Guns N’ Roses were at their peak in 1991, having just released a pair of follow-up albums to their 1987 game-changing debut, Appetite for Destruction. Use Your Illusion I and II landed at the top of the charts in the top two positions (with II debuting at No. 1). But not everyone in the band was happy, particularly rhythm guitarist and co-founder Izzy Stradlin.

The first sign of trouble came in the video for “Don’t Cry,” which featured a sign that ominously read, “Where’s Izzy?” On Nov. 7, fans found out when an official announcement was released that said he had left the band. "I didn't feel my opinions were really being taken seriously anymore," Stradlin told Rolling Stone, adding that his absence in the costly “Don’t Cry” video was because "I didn't have any say in it, and I didn't want to be in it."

But why he ended up leaving became a point of contention between Stradlin and the band. The generally accepted story that he had grown tired of the grinding tour schedule was bolstered in an interview Slash gave to MTV. “It got to the point where he didn’t want to be involved in the amount of work that it took, and the amount of stress and energy and sleepless nights it took, to keep it going so it didn’t fall apart,” the guitarist said. “So he just bailed – and we took that really personally.”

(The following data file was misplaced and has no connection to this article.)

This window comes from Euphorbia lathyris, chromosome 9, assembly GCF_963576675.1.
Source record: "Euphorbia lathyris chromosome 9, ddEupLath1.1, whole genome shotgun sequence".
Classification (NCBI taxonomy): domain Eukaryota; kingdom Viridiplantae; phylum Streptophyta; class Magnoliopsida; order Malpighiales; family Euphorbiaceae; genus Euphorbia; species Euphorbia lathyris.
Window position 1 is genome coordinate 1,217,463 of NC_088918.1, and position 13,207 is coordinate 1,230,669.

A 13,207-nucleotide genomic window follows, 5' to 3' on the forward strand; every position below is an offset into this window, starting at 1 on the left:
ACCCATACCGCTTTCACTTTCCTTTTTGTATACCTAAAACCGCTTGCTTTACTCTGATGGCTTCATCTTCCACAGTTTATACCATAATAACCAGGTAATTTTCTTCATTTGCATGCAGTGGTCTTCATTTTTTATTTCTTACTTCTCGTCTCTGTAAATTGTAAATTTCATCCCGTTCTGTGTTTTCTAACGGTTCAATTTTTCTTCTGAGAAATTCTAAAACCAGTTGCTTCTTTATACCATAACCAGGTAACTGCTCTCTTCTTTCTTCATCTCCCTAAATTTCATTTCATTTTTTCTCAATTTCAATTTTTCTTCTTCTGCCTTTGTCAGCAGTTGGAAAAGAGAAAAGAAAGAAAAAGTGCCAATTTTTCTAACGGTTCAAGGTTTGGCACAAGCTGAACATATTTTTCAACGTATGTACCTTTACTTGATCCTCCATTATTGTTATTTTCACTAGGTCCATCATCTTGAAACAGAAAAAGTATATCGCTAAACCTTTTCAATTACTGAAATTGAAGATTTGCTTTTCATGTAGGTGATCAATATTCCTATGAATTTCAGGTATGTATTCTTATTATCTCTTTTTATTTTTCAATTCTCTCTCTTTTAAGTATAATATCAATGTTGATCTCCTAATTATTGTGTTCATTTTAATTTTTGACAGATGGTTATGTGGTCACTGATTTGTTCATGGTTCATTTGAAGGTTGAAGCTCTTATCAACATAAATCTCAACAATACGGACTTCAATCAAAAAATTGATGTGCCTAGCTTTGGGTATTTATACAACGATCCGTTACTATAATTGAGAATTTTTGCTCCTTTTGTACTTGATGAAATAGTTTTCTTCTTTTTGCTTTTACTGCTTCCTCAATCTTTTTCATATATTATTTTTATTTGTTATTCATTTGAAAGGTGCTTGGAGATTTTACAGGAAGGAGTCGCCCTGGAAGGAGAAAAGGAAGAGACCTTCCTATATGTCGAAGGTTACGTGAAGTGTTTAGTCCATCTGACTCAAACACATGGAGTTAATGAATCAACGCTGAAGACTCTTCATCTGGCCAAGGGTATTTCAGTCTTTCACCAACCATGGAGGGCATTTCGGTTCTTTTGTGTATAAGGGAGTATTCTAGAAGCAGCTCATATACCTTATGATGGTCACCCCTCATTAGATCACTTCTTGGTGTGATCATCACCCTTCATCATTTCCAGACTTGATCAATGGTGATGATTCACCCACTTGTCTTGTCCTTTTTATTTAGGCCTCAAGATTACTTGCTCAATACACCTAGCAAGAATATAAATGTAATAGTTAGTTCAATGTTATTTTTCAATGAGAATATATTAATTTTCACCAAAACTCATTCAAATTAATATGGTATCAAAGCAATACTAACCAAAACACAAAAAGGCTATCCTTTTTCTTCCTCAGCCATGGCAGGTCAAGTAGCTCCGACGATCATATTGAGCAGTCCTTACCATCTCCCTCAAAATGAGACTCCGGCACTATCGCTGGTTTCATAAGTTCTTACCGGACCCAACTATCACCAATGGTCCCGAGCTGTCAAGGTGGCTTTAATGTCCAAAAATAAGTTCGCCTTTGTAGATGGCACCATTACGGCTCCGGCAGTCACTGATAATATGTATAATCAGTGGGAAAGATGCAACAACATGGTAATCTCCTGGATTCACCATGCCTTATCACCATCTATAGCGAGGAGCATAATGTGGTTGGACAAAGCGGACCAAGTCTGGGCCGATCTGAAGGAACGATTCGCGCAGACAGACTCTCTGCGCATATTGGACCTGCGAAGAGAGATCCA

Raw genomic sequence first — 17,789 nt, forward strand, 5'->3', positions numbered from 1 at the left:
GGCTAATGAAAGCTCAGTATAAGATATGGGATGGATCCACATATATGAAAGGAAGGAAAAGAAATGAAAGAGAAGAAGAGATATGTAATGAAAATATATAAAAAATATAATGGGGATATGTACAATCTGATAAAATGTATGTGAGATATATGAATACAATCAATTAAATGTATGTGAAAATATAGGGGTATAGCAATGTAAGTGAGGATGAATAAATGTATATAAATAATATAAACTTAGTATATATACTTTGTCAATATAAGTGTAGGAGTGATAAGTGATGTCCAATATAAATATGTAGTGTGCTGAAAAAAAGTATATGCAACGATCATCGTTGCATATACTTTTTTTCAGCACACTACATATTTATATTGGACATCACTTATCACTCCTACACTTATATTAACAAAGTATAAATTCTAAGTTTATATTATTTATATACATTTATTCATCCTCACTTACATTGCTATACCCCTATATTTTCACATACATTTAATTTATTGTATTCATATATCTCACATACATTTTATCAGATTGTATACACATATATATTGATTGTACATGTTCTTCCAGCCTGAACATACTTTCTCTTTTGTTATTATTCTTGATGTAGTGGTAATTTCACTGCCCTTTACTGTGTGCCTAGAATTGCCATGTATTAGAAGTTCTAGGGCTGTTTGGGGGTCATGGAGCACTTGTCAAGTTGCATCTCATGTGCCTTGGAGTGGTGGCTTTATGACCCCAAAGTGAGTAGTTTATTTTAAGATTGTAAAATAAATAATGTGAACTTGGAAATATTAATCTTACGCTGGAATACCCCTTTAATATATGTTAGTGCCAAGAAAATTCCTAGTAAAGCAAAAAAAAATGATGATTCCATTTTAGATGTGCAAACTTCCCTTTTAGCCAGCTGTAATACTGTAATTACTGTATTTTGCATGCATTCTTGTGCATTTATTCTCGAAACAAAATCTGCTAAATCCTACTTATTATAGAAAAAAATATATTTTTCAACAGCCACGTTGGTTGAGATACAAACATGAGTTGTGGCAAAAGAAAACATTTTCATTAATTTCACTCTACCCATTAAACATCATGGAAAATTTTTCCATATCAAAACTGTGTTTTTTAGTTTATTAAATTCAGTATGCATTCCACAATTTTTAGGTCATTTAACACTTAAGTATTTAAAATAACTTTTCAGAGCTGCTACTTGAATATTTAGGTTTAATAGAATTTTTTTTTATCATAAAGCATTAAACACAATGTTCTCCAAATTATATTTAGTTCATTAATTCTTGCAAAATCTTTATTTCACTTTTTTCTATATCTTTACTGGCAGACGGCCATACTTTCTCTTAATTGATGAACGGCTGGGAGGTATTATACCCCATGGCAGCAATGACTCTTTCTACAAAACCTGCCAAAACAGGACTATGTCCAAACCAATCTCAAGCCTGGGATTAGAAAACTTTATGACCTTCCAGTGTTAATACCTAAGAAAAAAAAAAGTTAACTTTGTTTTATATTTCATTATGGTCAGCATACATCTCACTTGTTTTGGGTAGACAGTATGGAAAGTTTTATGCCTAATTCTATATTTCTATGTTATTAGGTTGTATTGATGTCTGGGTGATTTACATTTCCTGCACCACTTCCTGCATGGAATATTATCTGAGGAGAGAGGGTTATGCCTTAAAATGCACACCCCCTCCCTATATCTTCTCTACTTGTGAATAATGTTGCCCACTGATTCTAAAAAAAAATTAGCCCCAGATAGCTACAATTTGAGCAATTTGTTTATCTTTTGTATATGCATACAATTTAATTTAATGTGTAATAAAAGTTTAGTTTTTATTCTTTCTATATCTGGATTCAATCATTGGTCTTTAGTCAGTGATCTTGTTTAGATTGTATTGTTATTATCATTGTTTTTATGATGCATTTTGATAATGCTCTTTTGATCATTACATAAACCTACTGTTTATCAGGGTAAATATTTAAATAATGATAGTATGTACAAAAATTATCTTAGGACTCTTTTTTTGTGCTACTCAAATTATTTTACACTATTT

“I got no problem, really, with touring,” Stradlin told MTV in 1992. “I think I got a bad rap on all that.” “Well, what was the actual story then?” interviewer Kurt Loder asked. “I had a bus, they had a plane,” Stradlin replied, laughing, “And I beat ‘em to the gig. You get to the point where you’re like, “Am I gonna carry on like this, or am I not?” You know? So I said I’m not.”

The main problem, according to Stradlin, came down to building tensions with his childhood friend and GNR frontman Axl Rose. What was once a collaborative effort had slowly begun to resemble a tyranny led by the singer.

"I tried talking to him, during the Illusion albums: 'If we had a schedule here, come in at a certain time ... ' And he completely blew up at me: 'There is no f---ing schedule,'" Stradlin told Rolling Stone. "There was one song on that record that I didn't even know was on it until it came out, 'My World.' I gave it a listen and thought, 'What the f--- is this?' But Axl made it clear that he was going to do things his way, and there was no space for debate. So I had to make it clear to everybody that that was the end of the line for me.”

It was hardly a clean break. Slash told MTV the following year, “I can admit that we hated Izzy. He didn’t quit directly; he sent a letter of resignation to the accountants and management and stuff.”

But there was no slowing down the Guns N’ Roses machine. Guitarist Gilby Clarke was quickly recruited to fill the spot for a tour that was preparing to enter its second leg in the U.S. and would continue for another year and a half.

Stradlin would return to the spotlight in 1992 with the release of his first solo album, Izzy Stradlin and the Ju Ju Hounds. The record was rooted in the bluesy rock 'n' roll of his longtime musical heroes, the Rolling Stones, and left many fans wondering what the next Guns N’ Roses album would sound like missing one of their primary songwriters. The answer to that question wouldn’t come until many years later, when, in 2008, with Rose the only original member remaining, released the long-awaited Chinese Democracy.

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